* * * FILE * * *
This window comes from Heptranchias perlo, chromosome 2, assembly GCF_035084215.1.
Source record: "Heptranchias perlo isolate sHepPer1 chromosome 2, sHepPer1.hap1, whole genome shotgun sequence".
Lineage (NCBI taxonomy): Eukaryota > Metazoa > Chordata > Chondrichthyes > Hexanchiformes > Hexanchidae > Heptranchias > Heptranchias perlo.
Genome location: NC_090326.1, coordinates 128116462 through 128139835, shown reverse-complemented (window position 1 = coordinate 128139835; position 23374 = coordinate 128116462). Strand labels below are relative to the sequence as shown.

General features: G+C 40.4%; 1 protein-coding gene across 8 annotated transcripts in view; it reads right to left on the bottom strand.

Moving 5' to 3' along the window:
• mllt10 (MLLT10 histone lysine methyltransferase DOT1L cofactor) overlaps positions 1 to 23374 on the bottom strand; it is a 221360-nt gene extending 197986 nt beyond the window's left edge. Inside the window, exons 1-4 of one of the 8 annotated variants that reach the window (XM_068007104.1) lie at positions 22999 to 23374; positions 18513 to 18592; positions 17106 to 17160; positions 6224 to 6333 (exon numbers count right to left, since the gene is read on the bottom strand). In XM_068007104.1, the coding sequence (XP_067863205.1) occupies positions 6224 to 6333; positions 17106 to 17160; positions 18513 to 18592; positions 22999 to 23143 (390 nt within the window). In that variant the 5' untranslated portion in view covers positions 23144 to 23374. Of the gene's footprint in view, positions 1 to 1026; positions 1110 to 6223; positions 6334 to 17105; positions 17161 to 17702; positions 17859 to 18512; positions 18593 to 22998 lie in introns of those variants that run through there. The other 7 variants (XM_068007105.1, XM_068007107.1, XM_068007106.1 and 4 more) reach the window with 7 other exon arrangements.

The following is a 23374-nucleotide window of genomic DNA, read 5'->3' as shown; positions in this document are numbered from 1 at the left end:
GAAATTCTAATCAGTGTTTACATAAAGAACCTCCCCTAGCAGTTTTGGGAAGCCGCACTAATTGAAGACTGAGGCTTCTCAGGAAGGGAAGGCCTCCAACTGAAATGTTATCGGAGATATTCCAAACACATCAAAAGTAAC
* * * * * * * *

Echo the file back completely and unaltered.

This window comes from Heptranchias perlo, chromosome 2, assembly GCF_035084215.1.
Source record: "Heptranchias perlo isolate sHepPer1 chromosome 2, sHepPer1.hap1, whole genome shotgun sequence".
Lineage (NCBI taxonomy): Eukaryota > Metazoa > Chordata > Chondrichthyes > Hexanchiformes > Hexanchidae > Heptranchias > Heptranchias perlo.
Genome location: NC_090326.1, coordinates 128116462 through 128139835, shown reverse-complemented (window position 1 = coordinate 128139835; position 23374 = coordinate 128116462). Strand labels below are relative to the sequence as shown.

General features: G+C 40.4%; 1 protein-coding gene across 8 annotated transcripts in view; it reads right to left on the bottom strand.

Moving 5' to 3' along the window:
• mllt10 (MLLT10 histone lysine methyltransferase DOT1L cofactor) overlaps positions 1 to 23374 on the bottom strand; it is a 221360-nt gene extending 197986 nt beyond the window's left edge. Inside the window, exons 1-4 of one of the 8 annotated variants that reach the window (XM_068007104.1) lie at positions 22999 to 23374; positions 18513 to 18592; positions 17106 to 17160; positions 6224 to 6333 (exon numbers count right to left, since the gene is read on the bottom strand). In XM_068007104.1, the coding sequence (XP_067863205.1) occupies positions 6224 to 6333; positions 17106 to 17160; positions 18513 to 18592; positions 22999 to 23143 (390 nt within the window). In that variant the 5' untranslated portion in view covers positions 23144 to 23374. Of the gene's footprint in view, positions 1 to 1026; positions 1110 to 6223; positions 6334 to 17105; positions 17161 to 17702; positions 17859 to 18512; positions 18593 to 22998 lie in introns of those variants that run through there. The other 7 variants (XM_068007105.1, XM_068007107.1, XM_068007106.1 and 4 more) reach the window with 7 other exon arrangements.

The following is a 23374-nucleotide window of genomic DNA, read 5'->3' as shown; positions in this document are numbered from 1 at the left end:
GAAATTCTAATCAGTGTTTACATAAAGAACCTCCCCTAGCAGTTTTGGGAAGCCGCACTAATTGAAGACTGAGGCTTCTCAGGAAGGGAAGGCCTCCAACTGAAATGTTATCGGAGATATTCCAAACACATCAAAAGTAAC